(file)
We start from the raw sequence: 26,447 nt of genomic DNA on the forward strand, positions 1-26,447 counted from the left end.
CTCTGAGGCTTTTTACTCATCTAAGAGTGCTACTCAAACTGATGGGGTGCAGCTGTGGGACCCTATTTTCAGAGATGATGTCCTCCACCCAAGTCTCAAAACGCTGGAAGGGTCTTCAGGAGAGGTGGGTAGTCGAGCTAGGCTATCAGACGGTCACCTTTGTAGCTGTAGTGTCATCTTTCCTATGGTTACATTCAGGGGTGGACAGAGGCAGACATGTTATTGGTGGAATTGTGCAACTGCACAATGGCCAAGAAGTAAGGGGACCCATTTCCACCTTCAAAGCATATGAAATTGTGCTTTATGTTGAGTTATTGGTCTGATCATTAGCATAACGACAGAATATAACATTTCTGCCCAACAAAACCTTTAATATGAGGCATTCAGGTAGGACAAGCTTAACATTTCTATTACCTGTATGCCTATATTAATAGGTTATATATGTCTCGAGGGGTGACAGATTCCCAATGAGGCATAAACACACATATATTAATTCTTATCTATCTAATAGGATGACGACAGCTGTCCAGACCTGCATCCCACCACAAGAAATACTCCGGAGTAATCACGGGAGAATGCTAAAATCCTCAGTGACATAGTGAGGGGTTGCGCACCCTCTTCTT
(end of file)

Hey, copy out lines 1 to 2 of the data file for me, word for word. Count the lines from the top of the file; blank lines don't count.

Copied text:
We start from the raw sequence: 26,447 nt of genomic DNA on the forward strand, positions 1-26,447 counted from the left end.
CTCTGAGGCTTTTTACTCATCTAAGAGTGCTACTCAAACTGATGGGGTGCAGCTGTGGGACCCTATTTTCAGAGATGATGTCCTCCACCCAAGTCTCAAAACGCTGGAAGGGTCTTCAGGAGAGGTGGGTAGTCGAGCTAGGCTATCAGACGGTCACCTTTGTAGCTGTAGTGTCATCTTTCCTATGGTTACATTCAGGGGTGGACAGAGGCAGACATGTTATTGGTGGAATTGTGCAACTGCACAATGGCCAAGAAGTAAGGGGACCCATTTCCACCTTCAAAGCATATGAAATTGTGCTTTATGTTGAGTTATTGGTCTGATCATTAGCATAACGACAGAATATAACATTTCTGCCCAACAAAACCTTTAATATGAGGCATTCAGGTAGGACAAGCTTAACATTTCTATTACCTGTATGCCTATATTAATAGGTTATATATGTCTCGAGGGGTGACAGATTCCCAATGAGGCATAAACACACATATATTAATTCTTATCTATCTAATAGGATGACGACAGCTGTCCAGACCTGCATCCCACCACAAGAAATACTCCGGAGTAATCACGGGAGAATGCTAAAATCCTCAGTGACATAGTGAGGGGTTGCGCACCCTCTTCTT